Barnes was in the lead, about a minute-and-half ahead of the rest. Hogaboom in the RV was behind him. Decou was in the third spot, and Frew brought up the rear. Decou earlier tried to pass the RV. Barnes got on his radio and said an eastbound car just drove by him and it was safe to pass. Decou pulled out at the edge of a passing zone to make his move.

Within a moment he was driving in a no passing zone and had maybe 90 seconds to get back in the lane. Hogaboom did not let that happen. Decou told Oregon State Police, when he hit the gas, Hogaboom punched it as well. He said he tried to get over two or three times, but the RV blocked him out. The state trooper asked him why he didn’t slow down and get back in the correct lane.

“Because the more I slowed down, the more he slowed down.” Decou replied.

Hogaboom claimed he was going about 60-65 behind a small BMW car, according to police reports and court documents, and coming into a curve the car slowed and he had to slow to make the curve. That’s when he saw the semi trying to pass.

Hogaboom said he was irritated and had to slow down further. Near milepost 156, he saw the car coming in the other lane. The car Sara Allison was driving.

He said he jammed on the brakes to get space with the BMW, and the BMW did the same thing, leaving no room for the semi.

Decou also saw the Ford Focus, and Sara Allison saw the semi.

She jerked the car to the right and off the road and into the dirt. Decou hit the brakes, slid and turned to the left.

The semi plowed into the car, mashing the driver’s side.

Matthew Allison told the jury Sara woke him.

“I remember hearing her scream my name moments, moments,” he said, “… moments right before …”

He also said he saw Sara in the car in her final moments. He said he didn’t think he got to say goodbye to her.

The aftermath

Matthew Allison moved back to Ohio, where he was from, to live with his father. They have a complicated relationship, he testified, and eventually he moved in with new caregivers.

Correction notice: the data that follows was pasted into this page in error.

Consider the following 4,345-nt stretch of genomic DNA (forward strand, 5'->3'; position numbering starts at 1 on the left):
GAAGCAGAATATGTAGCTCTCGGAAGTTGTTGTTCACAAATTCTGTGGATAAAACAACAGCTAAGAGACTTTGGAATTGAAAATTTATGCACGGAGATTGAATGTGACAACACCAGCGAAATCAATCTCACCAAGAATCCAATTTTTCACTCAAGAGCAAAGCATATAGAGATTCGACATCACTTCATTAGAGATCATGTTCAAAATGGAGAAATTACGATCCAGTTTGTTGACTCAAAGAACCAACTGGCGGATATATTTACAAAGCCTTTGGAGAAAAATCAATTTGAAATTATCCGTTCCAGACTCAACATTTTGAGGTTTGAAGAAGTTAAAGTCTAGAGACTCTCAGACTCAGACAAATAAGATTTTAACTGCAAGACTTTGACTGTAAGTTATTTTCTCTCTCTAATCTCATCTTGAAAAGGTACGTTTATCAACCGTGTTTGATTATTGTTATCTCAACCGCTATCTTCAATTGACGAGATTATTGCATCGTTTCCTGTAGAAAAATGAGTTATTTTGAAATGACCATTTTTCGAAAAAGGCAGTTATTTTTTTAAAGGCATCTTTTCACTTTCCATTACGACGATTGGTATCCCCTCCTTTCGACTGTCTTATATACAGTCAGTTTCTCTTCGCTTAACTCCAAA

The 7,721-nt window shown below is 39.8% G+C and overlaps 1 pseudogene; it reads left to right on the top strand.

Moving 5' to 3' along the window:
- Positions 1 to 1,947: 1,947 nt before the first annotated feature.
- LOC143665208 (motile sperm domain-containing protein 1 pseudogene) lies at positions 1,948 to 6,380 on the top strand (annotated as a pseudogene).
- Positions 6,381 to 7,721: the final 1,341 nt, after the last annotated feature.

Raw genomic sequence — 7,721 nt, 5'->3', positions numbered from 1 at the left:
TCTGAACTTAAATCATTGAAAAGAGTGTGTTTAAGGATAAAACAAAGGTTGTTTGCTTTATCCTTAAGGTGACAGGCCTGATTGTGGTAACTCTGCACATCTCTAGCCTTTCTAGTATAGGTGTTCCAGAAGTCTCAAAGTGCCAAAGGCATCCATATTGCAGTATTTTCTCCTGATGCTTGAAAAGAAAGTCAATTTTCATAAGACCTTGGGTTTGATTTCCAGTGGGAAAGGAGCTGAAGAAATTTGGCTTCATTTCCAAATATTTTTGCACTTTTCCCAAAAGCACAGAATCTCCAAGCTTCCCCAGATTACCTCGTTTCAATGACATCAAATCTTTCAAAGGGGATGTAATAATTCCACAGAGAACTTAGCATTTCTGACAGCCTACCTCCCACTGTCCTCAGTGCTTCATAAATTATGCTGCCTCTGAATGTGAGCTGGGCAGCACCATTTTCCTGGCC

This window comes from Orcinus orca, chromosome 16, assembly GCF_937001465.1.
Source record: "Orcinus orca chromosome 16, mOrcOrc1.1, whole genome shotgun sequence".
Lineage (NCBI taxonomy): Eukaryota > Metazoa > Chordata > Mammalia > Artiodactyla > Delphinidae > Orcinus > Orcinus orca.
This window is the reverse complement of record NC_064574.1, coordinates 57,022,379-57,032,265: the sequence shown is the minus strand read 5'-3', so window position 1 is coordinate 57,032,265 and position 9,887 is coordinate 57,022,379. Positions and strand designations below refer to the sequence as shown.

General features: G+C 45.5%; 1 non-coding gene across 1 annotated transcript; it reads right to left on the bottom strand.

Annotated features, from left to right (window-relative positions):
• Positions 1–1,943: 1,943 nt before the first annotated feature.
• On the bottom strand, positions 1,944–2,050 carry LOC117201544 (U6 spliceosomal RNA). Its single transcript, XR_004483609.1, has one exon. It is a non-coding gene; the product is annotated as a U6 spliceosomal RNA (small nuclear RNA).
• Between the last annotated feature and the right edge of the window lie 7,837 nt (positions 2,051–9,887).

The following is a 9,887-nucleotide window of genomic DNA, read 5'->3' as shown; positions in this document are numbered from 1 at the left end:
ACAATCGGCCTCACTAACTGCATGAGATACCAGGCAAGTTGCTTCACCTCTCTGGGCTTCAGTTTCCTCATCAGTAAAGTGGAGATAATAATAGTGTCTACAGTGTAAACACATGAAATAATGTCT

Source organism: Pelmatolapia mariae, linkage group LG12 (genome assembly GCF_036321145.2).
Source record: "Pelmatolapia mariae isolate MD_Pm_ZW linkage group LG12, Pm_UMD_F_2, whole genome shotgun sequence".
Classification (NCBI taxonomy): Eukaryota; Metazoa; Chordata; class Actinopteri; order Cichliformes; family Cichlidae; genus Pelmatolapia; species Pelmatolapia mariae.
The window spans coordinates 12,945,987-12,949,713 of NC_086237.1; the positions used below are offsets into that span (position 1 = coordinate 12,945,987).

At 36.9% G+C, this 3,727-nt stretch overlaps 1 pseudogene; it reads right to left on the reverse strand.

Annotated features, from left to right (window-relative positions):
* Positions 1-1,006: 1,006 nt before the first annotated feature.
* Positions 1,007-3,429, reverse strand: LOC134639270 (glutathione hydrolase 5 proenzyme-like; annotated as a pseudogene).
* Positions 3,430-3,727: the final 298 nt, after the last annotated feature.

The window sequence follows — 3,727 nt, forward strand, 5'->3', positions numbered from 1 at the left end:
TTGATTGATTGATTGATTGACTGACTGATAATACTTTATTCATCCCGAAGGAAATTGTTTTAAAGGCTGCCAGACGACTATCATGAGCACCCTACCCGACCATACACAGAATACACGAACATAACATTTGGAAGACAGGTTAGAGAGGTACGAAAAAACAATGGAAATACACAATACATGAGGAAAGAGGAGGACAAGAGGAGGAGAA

He underwent hip replacement surgery in June 2018. Almost a year later, the career National Guardsman who hiked national parks walks with difficulty. He told the jury one word described his life since the crash: “Miserable.”

He suffers panic attacks while driving. He won’t ride as a passenger at night. He has nightmares about the crash and seeing Sara. When he wakes, he realizes again she is gone.

He said, at his lowest, he considered suicide. But he feels better, more stable. He wants to move closer to Salt Lake City to be near the cancer institute, but he has no family near there.

“I lost everything that night,” Matthew said at trial. “I lost my spouse, I lost my companion, I lost my health in a sense. I lost my career. I fell hard. I fell hard.”

D’Amore said the $26.5 million verdict is fitting and the largest jury verdict for a trucking wrongful death in the Pacific Northwest. The jury recognized how wonderful Sara Allison was, he said, but the award also serves as a strong deterrent.

“We want to send a message we have to stop this on our roads.” he said. “If you look at statistics, road rage is getting worse, not just among civilian drivers but worse among professional drivers.”

Oregon caps damages for wrongful death at $500,000. U.S. District Judge Patricia Sullivan allowed the jury to award the far greater amount because the Allisons lived in Idaho, which has no cap on noneconomic damages in wrongful deaths.

Frew was the only driver not a defendant in the civil case. Still, Smoot Enterprises fired him, along with Barnes and Decou. Smoot also agreed to pay $900,000 to the Allison estate in a settlement before the jury handed up the verdict.

Horizon did not settle and remains on the hook for the rest of the $26.5 million.

Only James Decou, 35, faced criminal charges in the fatal crash. He pleaded guilty in August 2017 to second-degree manslaughter and received a prison sentence of six years, three months, with credit for the time he was in jail. He is an inmate at Eastern Oregon Correction Institution in Pendleton.

A spokesperson for D’Amore’s firm said Hogaboom now drives for Swift Transportation, the largest trucking company in the United States.